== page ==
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04 June 2019 | Story Valentino Ndaba | Photo Charl Devenish
Prof Cathryn Tonne
Air pollution not only costs lives, it costs money too. Pictured is Prof Cathryn Tonne presenting a guest lecture on air pollution at the Bloemfontein Campus.

Health effects associated with ambient air pollution (AAP) have been well documented. Subsequently, the relationship between pollution and financial outcomes have also become a focus for case studies globally. An Environmental Research journal article revealed that “low and middle-income countries are disproportionately affected by the global burden of adverse health effects caused by AAP”. 

A high price to pay

In 2012, high concentrations of air pollution caused 7.4% of all deaths, costing South Africa up to 6% of its Gross Domestic Product. According to the recent International Growth Centre study conducted by senior University of Cape Town researchers, this is a direct consequence of the country’s heavy dependence of fossil fuels, a source of health-damaging air pollution and greenhouse pollutants.

Stunted human and economic growth

These South African statistics are attested to by Prof Cathryn Tonne who recently presented a guest lecture on air pollution which was hosted by the University of the Free State (UFS) Business School.

“Air pollution can affect economic development through several pathways, and health is an important one. Air pollution is linked to shorter life expectancy, chronic disease, asthma exacerbation and many other health outcomes that result in absenteeism from work and school. These have large direct costs to the health system.” 

Prof Tonne says that air pollution exposure in children is linked to reduced cognitive development, with important impacts on human capital. As a result, children are not reaching their full potential in terms of neurodevelopment, which has an effect on their income prospects and the economy as a whole.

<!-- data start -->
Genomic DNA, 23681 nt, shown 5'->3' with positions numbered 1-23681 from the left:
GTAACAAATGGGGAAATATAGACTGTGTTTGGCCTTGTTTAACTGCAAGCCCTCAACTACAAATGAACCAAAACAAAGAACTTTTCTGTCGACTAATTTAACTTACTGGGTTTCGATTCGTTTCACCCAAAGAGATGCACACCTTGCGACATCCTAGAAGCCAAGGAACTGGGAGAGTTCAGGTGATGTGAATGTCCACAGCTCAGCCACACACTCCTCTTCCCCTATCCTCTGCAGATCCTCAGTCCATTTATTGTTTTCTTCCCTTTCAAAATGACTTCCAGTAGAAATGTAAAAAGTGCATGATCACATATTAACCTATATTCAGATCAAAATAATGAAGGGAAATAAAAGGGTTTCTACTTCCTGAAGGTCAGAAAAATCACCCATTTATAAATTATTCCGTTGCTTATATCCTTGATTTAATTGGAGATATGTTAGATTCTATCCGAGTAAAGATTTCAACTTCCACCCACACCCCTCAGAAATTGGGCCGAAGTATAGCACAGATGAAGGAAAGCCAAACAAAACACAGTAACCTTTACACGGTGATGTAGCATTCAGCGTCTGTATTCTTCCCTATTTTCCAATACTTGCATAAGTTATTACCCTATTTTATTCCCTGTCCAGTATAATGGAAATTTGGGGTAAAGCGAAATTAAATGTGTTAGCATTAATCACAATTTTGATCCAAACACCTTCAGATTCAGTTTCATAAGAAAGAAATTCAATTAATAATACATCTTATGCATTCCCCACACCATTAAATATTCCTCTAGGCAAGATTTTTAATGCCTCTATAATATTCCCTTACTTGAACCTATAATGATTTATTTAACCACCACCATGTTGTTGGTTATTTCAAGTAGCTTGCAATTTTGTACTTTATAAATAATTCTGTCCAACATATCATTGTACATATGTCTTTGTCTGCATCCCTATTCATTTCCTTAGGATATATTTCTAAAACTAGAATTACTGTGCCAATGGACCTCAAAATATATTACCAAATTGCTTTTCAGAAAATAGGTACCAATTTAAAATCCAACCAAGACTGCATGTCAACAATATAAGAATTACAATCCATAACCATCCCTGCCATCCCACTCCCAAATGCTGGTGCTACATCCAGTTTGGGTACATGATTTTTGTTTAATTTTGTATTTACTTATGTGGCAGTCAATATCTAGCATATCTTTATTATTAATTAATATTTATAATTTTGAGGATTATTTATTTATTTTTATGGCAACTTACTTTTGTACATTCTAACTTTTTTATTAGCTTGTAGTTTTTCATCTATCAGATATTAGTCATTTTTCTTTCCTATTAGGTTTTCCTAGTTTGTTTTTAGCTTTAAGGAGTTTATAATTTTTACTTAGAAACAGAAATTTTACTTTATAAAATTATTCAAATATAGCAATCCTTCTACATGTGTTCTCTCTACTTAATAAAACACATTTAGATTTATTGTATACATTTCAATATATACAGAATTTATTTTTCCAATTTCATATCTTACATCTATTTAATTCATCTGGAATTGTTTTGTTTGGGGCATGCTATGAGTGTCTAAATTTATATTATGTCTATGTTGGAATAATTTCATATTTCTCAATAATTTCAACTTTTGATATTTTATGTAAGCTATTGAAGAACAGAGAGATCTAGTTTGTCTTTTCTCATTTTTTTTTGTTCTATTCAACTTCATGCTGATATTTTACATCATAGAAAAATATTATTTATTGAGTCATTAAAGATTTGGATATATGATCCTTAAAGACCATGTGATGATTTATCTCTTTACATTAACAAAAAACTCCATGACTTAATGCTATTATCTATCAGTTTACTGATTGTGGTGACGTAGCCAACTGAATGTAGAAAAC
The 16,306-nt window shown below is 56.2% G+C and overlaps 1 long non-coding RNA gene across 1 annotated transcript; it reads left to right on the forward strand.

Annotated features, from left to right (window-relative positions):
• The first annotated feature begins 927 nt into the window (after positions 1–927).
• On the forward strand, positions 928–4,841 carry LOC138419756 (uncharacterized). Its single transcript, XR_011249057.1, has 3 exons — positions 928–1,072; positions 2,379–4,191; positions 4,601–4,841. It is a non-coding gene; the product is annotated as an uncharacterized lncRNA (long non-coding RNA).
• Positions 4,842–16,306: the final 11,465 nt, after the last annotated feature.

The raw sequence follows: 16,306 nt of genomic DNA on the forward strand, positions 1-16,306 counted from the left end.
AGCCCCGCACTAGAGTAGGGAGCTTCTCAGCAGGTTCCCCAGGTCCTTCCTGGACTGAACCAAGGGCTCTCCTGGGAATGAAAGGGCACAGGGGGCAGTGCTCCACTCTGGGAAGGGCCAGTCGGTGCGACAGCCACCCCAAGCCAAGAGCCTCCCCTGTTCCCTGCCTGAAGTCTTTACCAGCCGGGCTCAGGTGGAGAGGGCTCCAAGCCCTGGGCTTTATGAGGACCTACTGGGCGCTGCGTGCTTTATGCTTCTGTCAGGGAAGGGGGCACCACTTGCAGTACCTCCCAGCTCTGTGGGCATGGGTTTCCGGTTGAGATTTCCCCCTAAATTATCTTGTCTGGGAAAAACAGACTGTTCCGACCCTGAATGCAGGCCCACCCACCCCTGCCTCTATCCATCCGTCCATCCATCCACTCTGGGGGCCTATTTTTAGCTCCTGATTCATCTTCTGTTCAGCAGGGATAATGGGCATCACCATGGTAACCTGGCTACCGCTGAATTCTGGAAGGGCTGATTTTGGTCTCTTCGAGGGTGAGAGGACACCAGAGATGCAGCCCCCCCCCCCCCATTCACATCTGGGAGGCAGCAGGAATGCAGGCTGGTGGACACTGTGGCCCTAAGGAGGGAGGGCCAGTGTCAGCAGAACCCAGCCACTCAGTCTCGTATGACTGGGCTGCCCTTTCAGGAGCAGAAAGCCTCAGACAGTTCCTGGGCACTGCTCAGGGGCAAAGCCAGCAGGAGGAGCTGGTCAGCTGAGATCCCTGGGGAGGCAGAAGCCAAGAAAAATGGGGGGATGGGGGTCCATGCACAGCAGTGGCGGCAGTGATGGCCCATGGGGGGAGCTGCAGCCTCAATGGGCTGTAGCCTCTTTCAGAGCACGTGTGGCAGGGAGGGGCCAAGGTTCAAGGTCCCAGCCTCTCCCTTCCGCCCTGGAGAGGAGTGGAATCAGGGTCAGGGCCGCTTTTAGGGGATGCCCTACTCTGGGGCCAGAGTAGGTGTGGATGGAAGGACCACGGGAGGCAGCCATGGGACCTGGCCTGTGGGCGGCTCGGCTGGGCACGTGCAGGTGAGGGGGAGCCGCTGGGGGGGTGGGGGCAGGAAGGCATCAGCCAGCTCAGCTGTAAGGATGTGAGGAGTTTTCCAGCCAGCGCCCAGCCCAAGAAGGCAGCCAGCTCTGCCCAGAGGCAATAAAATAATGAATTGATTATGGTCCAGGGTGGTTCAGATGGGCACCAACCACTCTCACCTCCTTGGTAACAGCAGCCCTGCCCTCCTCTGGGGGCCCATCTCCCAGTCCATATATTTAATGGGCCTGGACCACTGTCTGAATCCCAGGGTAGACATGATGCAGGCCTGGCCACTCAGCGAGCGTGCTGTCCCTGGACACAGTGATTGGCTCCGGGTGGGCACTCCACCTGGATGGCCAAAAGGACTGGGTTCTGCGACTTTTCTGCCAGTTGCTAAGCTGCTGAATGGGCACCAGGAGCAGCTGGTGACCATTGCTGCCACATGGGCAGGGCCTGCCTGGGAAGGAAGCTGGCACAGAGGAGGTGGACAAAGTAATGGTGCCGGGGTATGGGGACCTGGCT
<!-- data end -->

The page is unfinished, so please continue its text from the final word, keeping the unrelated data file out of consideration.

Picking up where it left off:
Resolving a looming disaster

Technology may be employed to radically clean the air. Cities need to lead in the reduction of air pollution by promoting renewable energy, using active transport such as walking or cycling, and investing in infrastructure to make this safe and attractive. 

With researchers playing a major role in strengthening the case for aggressive air pollution control, the government needs to implement policies in order to control sources of air pollution. This global health and economic issue also requires individuals and communities to play their part to improve air quality.

News Archive

UFS holds memorial service for Prof Benito Khotseng
2015-01-09

Prof Benito Khotseng

The management of the University of the Free State is saddened by the passing away of Prof Benito Khotseng, former Vice-Rector: Student Affairs at the UFS.

Prof Khotseng died from a heart disease on Sunday 4 January 2015 at the age of 67.
He joined the University of the Free State as a senior manager more than two decades ago.

According to family and colleagues, his death has left a void in the education fraternity.

Prof Kalie Strydom, who has been a colleague of Prof Khotseng for more than 20 years, described him as a principled leader who did not promote and argue educational issues in his own interest.

“His focus was never on benefitting opportunistically in the short term, whether professionally or financially. I had the privilege of participating with Benito in many meetings and fundraising efforts where the correct values/principles and the organisations/institutions for which he worked benefitted, but other than so often happens in life, Benito did not benefit personally. We celebrate him forever, though with tears in our eyes.”

A memorial service for Prof Khotseng will be held at the UFS’s Bloemfontein Campus:

Monday 12 January 2015
10:00
Albert Wessels Auditorium, Bloemfontein Campus, UFS

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